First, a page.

Across the hall was a room full of light, sound and sweat. It was the fitness start I needed after years of sitting with a few too many helpings of chips. After my first Bootcamp class my muscles were spent but my body and mind were fully awake. I was in the right place. Now a few years later, I am trying more classes, signing up for runs and enjoying fitness like I did in my twenties. I feel great.

Along with my beautiful wife, I now prefer being pushed by one whose name might as well be Mrs. “T” (Torture). One who dishes out pain with a smile. I wouldn’t have it any other way.

Friday, February 26, 2010


Dick and I first crossed paths in a conference room after a client asked Frey Design to team with Dick and his wife Marilyn, we would focus on design and they would do the writing and marketing plan. I think it was one of those situations when we both looked across the table at one another, smiled and thought, “Damn, I hope this goes well”!

Well, we hit it off, and soon Dick and I were teaming on other creative endeavors, meeting deadlines and celebrating with ice-cold beers while sharing stories beyond work. A friendship began.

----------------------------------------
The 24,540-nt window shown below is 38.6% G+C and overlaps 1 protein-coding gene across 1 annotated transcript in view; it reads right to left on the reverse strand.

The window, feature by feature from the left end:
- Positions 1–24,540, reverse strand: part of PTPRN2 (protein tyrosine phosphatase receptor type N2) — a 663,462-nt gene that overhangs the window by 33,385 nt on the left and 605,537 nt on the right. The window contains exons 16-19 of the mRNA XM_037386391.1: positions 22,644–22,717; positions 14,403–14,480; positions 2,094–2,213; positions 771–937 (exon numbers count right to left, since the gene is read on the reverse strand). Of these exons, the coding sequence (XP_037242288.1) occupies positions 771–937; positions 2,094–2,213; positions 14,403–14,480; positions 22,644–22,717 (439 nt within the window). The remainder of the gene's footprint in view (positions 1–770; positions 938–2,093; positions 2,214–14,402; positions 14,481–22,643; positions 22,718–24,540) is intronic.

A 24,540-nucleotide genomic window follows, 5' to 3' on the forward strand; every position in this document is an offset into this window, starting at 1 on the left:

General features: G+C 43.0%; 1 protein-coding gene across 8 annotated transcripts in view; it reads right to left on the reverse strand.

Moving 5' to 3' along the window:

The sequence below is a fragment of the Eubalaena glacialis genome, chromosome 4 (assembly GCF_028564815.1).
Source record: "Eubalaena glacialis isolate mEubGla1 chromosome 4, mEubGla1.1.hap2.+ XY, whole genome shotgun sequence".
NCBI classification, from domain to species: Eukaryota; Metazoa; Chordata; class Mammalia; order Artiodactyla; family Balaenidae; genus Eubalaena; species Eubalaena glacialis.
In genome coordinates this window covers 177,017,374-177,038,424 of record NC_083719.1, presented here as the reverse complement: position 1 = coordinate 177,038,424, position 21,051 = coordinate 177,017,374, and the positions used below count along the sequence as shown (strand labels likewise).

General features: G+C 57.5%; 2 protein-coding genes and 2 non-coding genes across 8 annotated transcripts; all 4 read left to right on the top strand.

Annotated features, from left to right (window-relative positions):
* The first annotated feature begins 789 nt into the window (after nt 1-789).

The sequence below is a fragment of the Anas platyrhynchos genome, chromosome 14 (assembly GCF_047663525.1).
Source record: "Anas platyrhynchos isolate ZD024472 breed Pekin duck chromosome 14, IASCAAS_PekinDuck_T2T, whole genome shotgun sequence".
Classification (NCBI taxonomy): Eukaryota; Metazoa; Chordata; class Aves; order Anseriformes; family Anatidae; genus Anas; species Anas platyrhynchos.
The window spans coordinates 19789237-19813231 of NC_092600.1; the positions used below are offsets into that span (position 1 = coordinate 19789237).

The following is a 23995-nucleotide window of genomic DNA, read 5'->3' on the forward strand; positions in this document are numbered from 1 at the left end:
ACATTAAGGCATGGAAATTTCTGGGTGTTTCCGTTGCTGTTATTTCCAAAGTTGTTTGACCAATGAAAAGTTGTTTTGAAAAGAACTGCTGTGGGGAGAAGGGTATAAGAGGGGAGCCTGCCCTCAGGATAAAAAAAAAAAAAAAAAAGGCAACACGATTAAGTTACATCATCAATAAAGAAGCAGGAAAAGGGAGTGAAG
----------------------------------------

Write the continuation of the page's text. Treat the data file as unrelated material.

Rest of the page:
As we shared about our love of the outdoors, it didn’t take long to discover which river most brought a smile to Dick’s face – the North Fork of the Umpqua. A river that is challenging and advanced for any fly fisherman seeking to land a steelhead.

In October, Dick and Marilyn made a special trip back to their favorite river. A welcome break from taxing hospital stays the previous two months. Dick was in the midst of a courageous fight with a rare rheumatoid disease. It made breathing difficult and oxygen support necessary.

There are days in life that become special. Not because we planned them to be but because for some reason greater than ourselves they somehow intersect the divine. This was one of those days. With arms full of gear, Marilyn muscled the tools of the trade while Dick steadied himself with his trekking poles for a careful descent to the river below.

Great marriages are great teams, and this team’s name is “Dick and Marilyn”, a team whose strengths and weaknesses are known and willingly supported to the others benefit. At river’s edge, Dick negotiated the shallow submerged rock shelf to the edge of deep water. He began to cast as so many times before. As part of the team, Marilyn was at his side, her hand securely holding the edge of his waders to aid his balance. Dick was again doing what he loved. It was his passion.